• What Is the Best Broadway Can Be?

    David J. Loehr | Answer Box | March 1, 2013 Thomas Schumacher, president of Disney Theatricals, spoke of ways to welcome new demographics into the theatre—including allowing refreshments into the theatre itself. That question was the focus of the recent TEDxBroadway conference held Jan. 28 at New World Stages in New York City. Speakers included actor George Takei, producer Daryl Roth, magician Steve Cohen & ethnographer Ellen Isaacs. Many of the talks touched on ideas that can apply not only to Broadway but to theatre companies everywhere. Read More...
  • Hot Stove Heater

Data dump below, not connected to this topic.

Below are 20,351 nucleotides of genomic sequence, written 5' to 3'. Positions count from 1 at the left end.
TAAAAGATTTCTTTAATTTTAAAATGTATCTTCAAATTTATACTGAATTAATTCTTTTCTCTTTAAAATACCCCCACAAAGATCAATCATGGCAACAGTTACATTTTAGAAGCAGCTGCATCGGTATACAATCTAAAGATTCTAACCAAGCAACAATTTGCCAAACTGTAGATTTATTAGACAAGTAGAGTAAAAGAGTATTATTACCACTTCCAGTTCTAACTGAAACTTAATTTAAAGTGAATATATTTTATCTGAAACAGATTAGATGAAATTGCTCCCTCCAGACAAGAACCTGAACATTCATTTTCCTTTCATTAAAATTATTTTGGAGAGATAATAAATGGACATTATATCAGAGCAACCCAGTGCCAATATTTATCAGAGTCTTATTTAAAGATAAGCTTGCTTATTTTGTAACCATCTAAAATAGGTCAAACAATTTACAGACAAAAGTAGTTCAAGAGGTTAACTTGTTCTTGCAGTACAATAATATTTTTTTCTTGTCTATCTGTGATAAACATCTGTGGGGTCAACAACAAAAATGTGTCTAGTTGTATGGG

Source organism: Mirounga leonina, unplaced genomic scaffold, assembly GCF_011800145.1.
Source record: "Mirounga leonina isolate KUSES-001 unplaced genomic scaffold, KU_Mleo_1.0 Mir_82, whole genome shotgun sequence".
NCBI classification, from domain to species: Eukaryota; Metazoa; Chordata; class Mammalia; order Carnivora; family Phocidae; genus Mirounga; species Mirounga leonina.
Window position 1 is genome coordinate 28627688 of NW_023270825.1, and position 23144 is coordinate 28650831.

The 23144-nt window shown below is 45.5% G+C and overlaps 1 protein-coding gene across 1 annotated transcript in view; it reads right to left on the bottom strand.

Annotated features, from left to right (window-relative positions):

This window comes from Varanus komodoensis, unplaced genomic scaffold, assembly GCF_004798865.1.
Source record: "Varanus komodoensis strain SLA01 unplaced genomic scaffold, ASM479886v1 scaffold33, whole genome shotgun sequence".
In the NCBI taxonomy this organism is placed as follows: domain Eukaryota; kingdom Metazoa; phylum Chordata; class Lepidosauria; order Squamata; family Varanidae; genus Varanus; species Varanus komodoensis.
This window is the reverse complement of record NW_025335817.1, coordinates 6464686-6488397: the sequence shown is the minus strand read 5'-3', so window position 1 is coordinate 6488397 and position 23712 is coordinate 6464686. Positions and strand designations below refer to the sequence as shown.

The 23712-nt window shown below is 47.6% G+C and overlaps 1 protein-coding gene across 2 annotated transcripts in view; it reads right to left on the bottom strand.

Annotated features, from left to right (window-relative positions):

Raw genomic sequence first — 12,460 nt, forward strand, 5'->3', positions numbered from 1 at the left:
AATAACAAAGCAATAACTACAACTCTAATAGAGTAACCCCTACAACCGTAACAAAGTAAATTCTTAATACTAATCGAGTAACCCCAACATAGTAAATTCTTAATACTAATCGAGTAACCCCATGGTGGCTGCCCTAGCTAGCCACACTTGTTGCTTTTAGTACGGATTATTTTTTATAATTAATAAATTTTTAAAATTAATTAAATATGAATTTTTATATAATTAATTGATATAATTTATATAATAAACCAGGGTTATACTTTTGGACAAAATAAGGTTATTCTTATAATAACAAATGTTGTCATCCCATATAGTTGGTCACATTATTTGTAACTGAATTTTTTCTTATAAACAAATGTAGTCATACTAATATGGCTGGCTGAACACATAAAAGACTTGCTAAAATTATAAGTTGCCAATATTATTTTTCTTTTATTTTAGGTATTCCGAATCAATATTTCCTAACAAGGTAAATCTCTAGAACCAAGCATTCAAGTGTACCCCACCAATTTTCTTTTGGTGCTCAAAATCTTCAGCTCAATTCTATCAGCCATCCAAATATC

Christopher Hideg | Answer Box | February 1, 2013 The stove for Bishop Foley Catholic High School’s production of Oklahoma! was an ingenious design incorporating buckets and normal stove elements. An economical pot-belly stove design In the musical Oklahoma!, Curly comforts Laurie after she fires Judd and eventually proposes to her. During the scene he sits on a stove, and, thinking it’s hot, jumps off. It’s a funny moment, but there are more considerations when building the prop stove than may be apparent at first glance. The design of the stove has to be convincing as well as be sturdy to hold the weight of a person, especially when jumping off. Plus, for the production at my school, the prop needed to be economical as well. Read More...